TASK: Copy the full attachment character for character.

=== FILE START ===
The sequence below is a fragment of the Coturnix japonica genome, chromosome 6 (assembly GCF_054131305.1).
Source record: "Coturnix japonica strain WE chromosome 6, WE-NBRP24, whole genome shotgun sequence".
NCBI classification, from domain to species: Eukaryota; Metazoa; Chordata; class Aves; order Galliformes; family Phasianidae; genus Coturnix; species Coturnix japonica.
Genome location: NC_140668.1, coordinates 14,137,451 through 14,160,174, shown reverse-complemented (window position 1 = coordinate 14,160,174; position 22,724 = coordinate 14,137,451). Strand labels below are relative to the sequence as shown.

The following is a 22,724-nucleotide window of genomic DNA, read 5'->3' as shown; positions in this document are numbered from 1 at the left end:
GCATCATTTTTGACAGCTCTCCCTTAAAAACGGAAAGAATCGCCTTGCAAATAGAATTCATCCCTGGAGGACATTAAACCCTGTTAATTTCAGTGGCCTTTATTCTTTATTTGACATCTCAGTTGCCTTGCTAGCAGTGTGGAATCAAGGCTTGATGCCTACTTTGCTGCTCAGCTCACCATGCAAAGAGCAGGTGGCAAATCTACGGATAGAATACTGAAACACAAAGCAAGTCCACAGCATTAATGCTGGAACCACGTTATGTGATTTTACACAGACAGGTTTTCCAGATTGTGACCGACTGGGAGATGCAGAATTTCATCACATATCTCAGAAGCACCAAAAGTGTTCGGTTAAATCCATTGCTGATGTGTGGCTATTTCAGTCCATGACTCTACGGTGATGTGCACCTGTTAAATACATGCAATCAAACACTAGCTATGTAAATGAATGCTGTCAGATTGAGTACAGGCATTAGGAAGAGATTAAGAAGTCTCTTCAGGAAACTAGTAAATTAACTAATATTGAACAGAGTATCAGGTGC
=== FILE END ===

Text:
The sequence below is a fragment of the Coturnix japonica genome, chromosome 6 (assembly GCF_054131305.1).
Source record: "Coturnix japonica strain WE chromosome 6, WE-NBRP24, whole genome shotgun sequence".
NCBI classification, from domain to species: Eukaryota; Metazoa; Chordata; class Aves; order Galliformes; family Phasianidae; genus Coturnix; species Coturnix japonica.
Genome location: NC_140668.1, coordinates 14,137,451 through 14,160,174, shown reverse-complemented (window position 1 = coordinate 14,160,174; position 22,724 = coordinate 14,137,451). Strand labels below are relative to the sequence as shown.

The following is a 22,724-nucleotide window of genomic DNA, read 5'->3' as shown; positions in this document are numbered from 1 at the left end:
GCATCATTTTTGACAGCTCTCCCTTAAAAACGGAAAGAATCGCCTTGCAAATAGAATTCATCCCTGGAGGACATTAAACCCTGTTAATTTCAGTGGCCTTTATTCTTTATTTGACATCTCAGTTGCCTTGCTAGCAGTGTGGAATCAAGGCTTGATGCCTACTTTGCTGCTCAGCTCACCATGCAAAGAGCAGGTGGCAAATCTACGGATAGAATACTGAAACACAAAGCAAGTCCACAGCATTAATGCTGGAACCACGTTATGTGATTTTACACAGACAGGTTTTCCAGATTGTGACCGACTGGGAGATGCAGAATTTCATCACATATCTCAGAAGCACCAAAAGTGTTCGGTTAAATCCATTGCTGATGTGTGGCTATTTCAGTCCATGACTCTACGGTGATGTGCACCTGTTAAATACATGCAATCAAACACTAGCTATGTAAATGAATGCTGTCAGATTGAGTACAGGCATTAGGAAGAGATTAAGAAGTCTCTTCAGGAAACTAGTAAATTAACTAATATTGAACAGAGTATCAGGTGC